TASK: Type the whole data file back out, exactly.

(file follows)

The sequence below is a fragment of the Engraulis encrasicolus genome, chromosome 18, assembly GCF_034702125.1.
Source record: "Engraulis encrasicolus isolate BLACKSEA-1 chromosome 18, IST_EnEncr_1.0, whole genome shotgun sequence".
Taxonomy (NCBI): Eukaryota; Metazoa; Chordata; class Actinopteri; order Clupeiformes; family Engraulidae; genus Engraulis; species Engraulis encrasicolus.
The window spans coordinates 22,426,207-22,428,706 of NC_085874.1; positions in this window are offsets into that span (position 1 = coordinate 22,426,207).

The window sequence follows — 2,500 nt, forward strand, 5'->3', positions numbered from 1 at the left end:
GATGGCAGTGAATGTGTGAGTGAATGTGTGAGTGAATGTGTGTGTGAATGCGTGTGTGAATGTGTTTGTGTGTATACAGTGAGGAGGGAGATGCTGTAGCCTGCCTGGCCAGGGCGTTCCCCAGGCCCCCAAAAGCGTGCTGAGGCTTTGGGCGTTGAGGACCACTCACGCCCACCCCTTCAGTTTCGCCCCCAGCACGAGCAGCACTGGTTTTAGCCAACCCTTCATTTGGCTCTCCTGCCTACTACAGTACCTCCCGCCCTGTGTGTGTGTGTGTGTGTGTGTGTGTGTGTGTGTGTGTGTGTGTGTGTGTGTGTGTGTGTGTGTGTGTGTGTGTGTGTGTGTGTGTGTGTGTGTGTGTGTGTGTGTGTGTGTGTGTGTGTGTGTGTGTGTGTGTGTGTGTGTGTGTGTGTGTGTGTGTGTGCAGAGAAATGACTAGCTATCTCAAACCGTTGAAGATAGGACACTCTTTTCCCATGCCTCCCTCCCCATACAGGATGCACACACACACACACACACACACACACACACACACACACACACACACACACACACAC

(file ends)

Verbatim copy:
The sequence below is a fragment of the Engraulis encrasicolus genome, chromosome 18, assembly GCF_034702125.1.
Source record: "Engraulis encrasicolus isolate BLACKSEA-1 chromosome 18, IST_EnEncr_1.0, whole genome shotgun sequence".
Taxonomy (NCBI): Eukaryota; Metazoa; Chordata; class Actinopteri; order Clupeiformes; family Engraulidae; genus Engraulis; species Engraulis encrasicolus.
The window spans coordinates 22,426,207-22,428,706 of NC_085874.1; positions in this window are offsets into that span (position 1 = coordinate 22,426,207).

The window sequence follows — 2,500 nt, forward strand, 5'->3', positions numbered from 1 at the left end:
GATGGCAGTGAATGTGTGAGTGAATGTGTGAGTGAATGTGTGTGTGAATGCGTGTGTGAATGTGTTTGTGTGTATACAGTGAGGAGGGAGATGCTGTAGCCTGCCTGGCCAGGGCGTTCCCCAGGCCCCCAAAAGCGTGCTGAGGCTTTGGGCGTTGAGGACCACTCACGCCCACCCCTTCAGTTTCGCCCCCAGCACGAGCAGCACTGGTTTTAGCCAACCCTTCATTTGGCTCTCCTGCCTACTACAGTACCTCCCGCCCTGTGTGTGTGTGTGTGTGTGTGTGTGTGTGTGTGTGTGTGTGTGTGTGTGTGTGTGTGTGTGTGTGTGTGTGTGTGTGTGTGTGTGTGTGTGTGTGTGTGTGTGTGTGTGTGTGTGTGTGTGTGTGTGTGTGTGTGTGTGTGTGTGTGTGTGTGTGTGTGTGCAGAGAAATGACTAGCTATCTCAAACCGTTGAAGATAGGACACTCTTTTCCCATGCCTCCCTCCCCATACAGGATGCACACACACACACACACACACACACACACACACACACACACACACACACACACACAC